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The Neshoba Democrat. (Philadelphia, Miss.) 1881-current, January 21, 1909, Image 1

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VOL 27.
A Common Economic
error.
For many veers it has been the
custom of Southern farmers to
make their crops upon the “ad
vance system” and while this lias:
been regarded as an economic
error on the side of the farmer,
by many merchants it. has been
thought that it was a very profi
table way of buying cotton.
The farmer realized that as a
matter of sa'e'y it was better to
make the food consumed by his
family and Ins stock upon the
farm rather than to purchase it
end especially when he had to
promise payment out of a crop
which (tad not as yet been made.
1 have been watching this phase
of country life in the South for
many years ami have come to the
conclusion that the “advance sys
tem” is jn<t as great a mistake
on the part of the merchant as it j
is on the part of the .farmer, for |
!he following reasons :
First, the merchant takes great j
risks, which, of course, he tries to j
cover by increased charges. Hut|
even though these charges are in-1
creased, the staples of life are not [
such articlcsas a high preceutage
of profit will adhere to, and-the j
merchant, is practially trading
gold for a promise to pay. If the I
crop fails, he is obliged to carry j
and carry and carry and possibly
may ultimately, as in thousands I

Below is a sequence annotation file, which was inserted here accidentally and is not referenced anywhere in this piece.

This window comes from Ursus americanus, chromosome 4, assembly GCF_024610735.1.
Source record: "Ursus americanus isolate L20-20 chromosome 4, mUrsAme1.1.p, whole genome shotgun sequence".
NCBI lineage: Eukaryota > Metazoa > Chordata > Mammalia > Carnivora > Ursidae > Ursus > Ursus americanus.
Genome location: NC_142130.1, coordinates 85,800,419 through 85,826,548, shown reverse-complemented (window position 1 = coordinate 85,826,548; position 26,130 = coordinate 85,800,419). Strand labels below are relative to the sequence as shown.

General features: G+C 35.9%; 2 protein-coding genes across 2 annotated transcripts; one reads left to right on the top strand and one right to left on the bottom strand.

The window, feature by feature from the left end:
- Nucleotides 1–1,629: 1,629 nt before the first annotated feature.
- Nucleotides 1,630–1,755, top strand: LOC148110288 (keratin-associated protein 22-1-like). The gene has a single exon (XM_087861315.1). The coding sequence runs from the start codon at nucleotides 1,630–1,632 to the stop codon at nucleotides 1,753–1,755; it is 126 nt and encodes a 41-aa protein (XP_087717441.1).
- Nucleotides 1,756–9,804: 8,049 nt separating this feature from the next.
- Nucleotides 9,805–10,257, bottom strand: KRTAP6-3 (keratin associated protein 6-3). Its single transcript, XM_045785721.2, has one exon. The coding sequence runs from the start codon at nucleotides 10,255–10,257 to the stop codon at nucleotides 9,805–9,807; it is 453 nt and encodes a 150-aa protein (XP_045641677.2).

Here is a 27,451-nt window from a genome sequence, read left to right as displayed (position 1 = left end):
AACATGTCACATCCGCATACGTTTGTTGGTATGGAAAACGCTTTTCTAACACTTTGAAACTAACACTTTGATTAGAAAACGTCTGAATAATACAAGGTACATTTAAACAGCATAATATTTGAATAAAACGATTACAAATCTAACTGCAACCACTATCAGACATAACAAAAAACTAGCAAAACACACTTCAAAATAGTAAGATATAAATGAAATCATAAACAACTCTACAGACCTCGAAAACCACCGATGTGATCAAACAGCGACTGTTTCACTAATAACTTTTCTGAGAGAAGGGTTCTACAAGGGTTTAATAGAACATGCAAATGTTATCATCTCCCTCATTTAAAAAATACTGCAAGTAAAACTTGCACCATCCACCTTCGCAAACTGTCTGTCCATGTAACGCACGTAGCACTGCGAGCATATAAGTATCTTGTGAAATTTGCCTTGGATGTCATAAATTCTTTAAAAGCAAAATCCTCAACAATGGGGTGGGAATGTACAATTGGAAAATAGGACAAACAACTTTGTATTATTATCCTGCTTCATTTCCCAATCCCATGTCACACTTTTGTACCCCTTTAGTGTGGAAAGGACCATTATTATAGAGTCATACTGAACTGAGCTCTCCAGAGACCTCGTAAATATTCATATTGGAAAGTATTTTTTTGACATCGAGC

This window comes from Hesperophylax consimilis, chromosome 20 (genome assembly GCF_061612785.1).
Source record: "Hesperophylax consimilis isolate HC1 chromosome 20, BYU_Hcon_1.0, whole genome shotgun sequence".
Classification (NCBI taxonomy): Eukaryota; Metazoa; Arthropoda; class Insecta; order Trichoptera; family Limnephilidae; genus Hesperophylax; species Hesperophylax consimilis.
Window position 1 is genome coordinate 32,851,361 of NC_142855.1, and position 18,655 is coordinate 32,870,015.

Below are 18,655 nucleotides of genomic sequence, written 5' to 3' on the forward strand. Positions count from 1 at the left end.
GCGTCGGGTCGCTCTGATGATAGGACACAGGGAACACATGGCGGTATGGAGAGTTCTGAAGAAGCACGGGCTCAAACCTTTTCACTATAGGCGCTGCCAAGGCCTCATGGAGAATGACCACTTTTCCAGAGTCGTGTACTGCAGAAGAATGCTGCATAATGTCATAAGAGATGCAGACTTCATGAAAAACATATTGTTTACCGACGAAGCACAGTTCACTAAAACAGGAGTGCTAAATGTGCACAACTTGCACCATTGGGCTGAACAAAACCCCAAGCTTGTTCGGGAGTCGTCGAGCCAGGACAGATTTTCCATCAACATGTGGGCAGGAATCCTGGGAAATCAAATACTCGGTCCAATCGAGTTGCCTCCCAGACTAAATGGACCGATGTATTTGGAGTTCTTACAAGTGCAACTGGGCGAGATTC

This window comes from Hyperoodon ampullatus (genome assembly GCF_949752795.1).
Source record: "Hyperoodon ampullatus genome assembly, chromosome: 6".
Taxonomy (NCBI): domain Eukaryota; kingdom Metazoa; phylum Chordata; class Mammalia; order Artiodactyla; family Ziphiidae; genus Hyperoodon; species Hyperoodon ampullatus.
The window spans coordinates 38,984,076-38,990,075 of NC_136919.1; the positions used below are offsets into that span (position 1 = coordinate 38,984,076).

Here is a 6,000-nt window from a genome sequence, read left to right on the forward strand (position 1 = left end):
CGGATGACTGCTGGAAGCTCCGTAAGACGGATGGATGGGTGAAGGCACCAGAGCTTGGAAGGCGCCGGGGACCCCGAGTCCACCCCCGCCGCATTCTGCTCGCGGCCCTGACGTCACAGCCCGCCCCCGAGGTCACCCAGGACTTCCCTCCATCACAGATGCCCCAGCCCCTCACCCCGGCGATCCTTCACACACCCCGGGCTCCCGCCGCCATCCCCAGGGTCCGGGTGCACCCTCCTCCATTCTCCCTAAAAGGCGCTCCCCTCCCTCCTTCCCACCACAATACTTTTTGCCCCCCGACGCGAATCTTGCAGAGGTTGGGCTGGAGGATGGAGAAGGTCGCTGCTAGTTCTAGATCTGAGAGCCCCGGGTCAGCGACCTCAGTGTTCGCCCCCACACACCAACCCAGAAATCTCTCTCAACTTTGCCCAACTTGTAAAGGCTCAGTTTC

of cases} he obliged to take the;
farm, for which he has no use. j
and under boll weevil conditions |
is difliculfc to handle profitably j
upon a tenant . stem.
Under a cash system there}
will be a great reduction in tie
sales of some staple foods such as
bacon, potatoss beans, lard, veg
etables, canned goods, hay, corn
etc., all articles that carry low
profits. The farmer is rarely a
hoarder of money and if he saves j
two hndred dollars or m ire by
producing all his food supplies at
home he his that much moore to
spend when his crop is m ule, and
it is cash.
Fuller a cash system the farm
*
er will buy with his surplus more
dry-goods, clot lung, shoes, furni
ture, etc, for his family, better
teams, farm implinients, wagons,
buggies,-etc, on which there is
a much greater profit for the
merchant than on staple articles
of food. The merchant can turn
his money in thirty days, instead
of a year. Ten per cent clear
profit, turned monthly is better
than 120 per cent gain received
annually. Some oi the farmers
increased income goes into per
manent inprovment to enable the
farmer to produce more and
spend more annually.
Again, there is something
about raising cotton, tobacco, etc,
to pay a debt, that saps the vi
tality of the farmer and effects
the quality of his 1 tillage. It
really lowe.s the grade of farm
ing. if upon the other hand the
merchants will join with ns in
urging farmers to rase all their
food supplies and try to produce
by better tillage double the crop
per acre they now produce, the
result us it effects the merchant,
will be this :
All business will soon be on a
cash basis and the volume will be
three or four times as large from
the farmers alone. The advent